Welcome to the latest installment of Vox’s Ask a Book Critic, in which I, Vox book critic Constance Grady, provide book recommendations to suit your very specific mood: either how you’re feeling right now or how you’d like to be feeling instead.
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Now let’s get started.
I read Jonathan Franzen’s Freedom recently, then quickly followed with The Corrections and Purity in rapid succession. I’m looking for books that are similar in style to his. That really capture the reader’s attention, and paints such a vivid image, both of the setting and of the characters. Do you have any recs?
Well, my Franzen-loving friend, you’re in luck, because Franzen has a new book coming out this fall. Keep your eyes peeled for Crossroads in October, which I can confirm is excellent.
But there are many days till then to be filled with reading! I would try some Alice Munro, maybe starting with The Beggar Maid. That one was her breakout book, and it’s just exquisite: It’s a novel in stories that centers loosely on the relationship between a stepmother and stepdaughter over the span of 40 years, with diamond-sharp sentences.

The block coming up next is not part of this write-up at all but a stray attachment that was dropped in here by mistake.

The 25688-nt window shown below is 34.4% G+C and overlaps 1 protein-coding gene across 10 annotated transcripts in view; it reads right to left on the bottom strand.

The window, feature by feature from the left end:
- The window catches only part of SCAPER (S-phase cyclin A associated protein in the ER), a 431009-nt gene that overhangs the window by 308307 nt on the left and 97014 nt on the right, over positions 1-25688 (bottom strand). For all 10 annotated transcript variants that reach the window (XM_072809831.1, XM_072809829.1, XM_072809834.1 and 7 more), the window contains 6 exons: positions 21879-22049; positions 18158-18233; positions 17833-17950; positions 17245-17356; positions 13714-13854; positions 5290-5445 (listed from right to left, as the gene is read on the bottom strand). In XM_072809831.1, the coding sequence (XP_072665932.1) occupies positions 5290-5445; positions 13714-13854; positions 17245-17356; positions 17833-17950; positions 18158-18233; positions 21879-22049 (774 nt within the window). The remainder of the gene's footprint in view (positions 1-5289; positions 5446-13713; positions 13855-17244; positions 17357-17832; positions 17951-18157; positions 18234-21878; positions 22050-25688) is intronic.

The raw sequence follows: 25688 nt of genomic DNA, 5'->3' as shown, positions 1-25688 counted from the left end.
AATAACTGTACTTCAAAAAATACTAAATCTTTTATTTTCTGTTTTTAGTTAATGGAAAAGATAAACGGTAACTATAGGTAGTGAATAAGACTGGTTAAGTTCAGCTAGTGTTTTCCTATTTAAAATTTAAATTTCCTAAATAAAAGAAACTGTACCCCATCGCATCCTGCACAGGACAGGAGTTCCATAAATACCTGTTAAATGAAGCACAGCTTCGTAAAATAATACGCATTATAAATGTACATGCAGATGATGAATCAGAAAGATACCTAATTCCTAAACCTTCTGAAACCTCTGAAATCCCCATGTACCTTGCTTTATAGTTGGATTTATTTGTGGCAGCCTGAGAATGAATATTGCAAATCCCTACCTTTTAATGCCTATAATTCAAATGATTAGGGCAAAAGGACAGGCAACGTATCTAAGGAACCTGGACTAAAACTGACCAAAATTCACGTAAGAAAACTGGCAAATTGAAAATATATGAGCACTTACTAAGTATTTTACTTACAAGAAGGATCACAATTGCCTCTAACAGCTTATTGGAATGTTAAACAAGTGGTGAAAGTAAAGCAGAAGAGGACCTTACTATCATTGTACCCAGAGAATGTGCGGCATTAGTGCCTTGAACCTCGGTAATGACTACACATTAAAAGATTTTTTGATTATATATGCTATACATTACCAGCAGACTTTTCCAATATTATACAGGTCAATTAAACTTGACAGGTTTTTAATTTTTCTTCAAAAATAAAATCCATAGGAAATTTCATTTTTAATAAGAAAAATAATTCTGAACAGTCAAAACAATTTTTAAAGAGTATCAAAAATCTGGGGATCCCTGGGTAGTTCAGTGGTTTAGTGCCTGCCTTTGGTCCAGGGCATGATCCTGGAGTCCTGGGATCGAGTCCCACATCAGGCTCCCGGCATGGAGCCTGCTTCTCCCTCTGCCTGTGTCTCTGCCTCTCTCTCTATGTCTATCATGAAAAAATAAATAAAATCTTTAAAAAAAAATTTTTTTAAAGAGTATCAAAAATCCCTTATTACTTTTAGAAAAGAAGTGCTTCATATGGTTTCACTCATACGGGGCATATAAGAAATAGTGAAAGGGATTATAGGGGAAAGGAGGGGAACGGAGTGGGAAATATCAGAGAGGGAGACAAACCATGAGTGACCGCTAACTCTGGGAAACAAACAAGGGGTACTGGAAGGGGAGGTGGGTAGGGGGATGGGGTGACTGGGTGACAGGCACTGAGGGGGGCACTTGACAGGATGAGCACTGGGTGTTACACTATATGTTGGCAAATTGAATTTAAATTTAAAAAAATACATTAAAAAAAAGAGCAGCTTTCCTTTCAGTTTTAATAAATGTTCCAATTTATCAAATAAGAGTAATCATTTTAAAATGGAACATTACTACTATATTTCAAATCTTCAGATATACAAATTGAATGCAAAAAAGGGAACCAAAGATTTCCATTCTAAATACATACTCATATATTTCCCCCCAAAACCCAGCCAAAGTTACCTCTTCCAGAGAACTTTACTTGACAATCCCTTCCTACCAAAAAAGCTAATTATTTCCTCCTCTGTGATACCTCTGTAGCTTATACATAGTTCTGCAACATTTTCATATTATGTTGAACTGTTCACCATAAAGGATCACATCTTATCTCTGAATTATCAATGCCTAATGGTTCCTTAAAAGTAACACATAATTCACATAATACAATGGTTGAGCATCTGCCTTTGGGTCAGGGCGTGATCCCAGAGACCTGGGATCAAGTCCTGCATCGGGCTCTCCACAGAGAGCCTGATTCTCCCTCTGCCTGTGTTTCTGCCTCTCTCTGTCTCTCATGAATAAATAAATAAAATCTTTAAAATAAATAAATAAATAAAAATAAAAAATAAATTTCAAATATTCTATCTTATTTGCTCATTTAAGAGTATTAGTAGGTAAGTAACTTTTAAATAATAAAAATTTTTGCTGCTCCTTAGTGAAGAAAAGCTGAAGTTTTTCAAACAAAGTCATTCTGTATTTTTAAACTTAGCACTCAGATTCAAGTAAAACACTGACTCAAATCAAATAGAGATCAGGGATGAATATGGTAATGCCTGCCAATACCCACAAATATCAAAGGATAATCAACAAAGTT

I am tired of reading about people who uproot their lives, go move someplace else (to run a book store in Scotland, or the inn their great-aunt left them, conveniently right after they lost their job/fiancé) and they immediately fit right in and make friends with the coffee shop owner and other small-town characters, one of whom they fall in love with. My family has made several moves, and in this last place, after four years, I still don’t have any friends. So I guess I want a book about moving and not making friends? Or struggling, at least. Feeling lonely? And maybe being okay with it? Or can’t be bothered?
Moving is extremely terrible!
You might like Lauren Oyler’s Fake Accounts, which came out earlier this year. The protagonist moves to Berlin without knowing anyone there, immediately and semi-purposely fails to make any friends, and never really changes that approach.